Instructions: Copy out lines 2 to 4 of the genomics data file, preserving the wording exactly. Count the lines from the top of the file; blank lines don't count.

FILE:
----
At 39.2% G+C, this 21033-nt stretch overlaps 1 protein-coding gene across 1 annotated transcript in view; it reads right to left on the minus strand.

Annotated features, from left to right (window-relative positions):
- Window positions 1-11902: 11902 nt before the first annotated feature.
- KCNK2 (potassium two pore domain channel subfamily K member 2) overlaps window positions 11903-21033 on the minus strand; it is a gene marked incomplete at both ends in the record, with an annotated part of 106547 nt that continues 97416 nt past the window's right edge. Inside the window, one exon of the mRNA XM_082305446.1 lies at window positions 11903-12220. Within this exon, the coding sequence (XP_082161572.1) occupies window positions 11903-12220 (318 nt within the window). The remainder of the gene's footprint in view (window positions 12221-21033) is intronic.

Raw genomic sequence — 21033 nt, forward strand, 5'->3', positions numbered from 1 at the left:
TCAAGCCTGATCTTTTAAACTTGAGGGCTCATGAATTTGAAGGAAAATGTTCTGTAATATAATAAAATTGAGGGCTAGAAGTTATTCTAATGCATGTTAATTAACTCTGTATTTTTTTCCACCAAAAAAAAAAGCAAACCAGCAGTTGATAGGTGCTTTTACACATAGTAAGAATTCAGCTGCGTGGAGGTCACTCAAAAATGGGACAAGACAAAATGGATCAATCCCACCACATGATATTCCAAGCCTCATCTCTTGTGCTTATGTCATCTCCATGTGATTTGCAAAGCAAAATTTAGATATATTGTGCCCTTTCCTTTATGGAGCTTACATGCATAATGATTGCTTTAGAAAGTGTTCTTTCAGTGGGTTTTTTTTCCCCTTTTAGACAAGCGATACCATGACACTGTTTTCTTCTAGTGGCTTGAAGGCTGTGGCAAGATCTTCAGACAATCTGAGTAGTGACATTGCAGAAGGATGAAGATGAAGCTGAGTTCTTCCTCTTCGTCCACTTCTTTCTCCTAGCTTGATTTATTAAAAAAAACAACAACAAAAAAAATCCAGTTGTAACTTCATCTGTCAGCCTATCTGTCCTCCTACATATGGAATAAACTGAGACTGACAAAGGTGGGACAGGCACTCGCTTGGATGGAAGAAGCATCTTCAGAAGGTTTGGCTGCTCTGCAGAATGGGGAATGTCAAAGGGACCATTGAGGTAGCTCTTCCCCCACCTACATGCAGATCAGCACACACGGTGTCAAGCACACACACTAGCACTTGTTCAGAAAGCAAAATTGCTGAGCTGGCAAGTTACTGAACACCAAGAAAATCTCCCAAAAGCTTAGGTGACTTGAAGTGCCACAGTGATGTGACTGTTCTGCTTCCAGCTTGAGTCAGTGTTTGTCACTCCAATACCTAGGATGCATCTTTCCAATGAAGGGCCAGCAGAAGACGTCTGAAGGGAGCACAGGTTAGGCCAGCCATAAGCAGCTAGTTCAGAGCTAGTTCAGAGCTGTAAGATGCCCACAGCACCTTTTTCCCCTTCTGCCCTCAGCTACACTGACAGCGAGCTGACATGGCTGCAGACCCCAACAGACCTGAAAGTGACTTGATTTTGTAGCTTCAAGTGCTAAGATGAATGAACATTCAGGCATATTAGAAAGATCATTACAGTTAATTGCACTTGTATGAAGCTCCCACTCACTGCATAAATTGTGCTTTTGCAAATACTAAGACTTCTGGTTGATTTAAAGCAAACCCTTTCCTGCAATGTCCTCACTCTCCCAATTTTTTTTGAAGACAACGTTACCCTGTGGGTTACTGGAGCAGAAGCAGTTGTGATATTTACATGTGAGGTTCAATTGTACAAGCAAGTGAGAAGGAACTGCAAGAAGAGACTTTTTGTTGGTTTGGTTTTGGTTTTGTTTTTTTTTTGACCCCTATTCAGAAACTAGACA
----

Annotated features, from left to right (window-relative positions):
- Window positions 1-11902: 11902 nt before the first annotated feature.
- KCNK2 (potassium two pore domain channel subfamily K member 2) overlaps window positions 11903-21033 on the minus strand; it is a gene marked incomplete at both ends in the record, with an annotated part of 106547 nt that continues 97416 nt past the window's right edge. Inside the window, one exon of the mRNA XM_082305446.1 lies at window positions 11903-12220. Within this exon, the coding sequence (XP_082161572.1) occupies window positions 11903-12220 (318 nt within the window). The remainder of the gene's footprint in view (window positions 12221-21033) is intronic.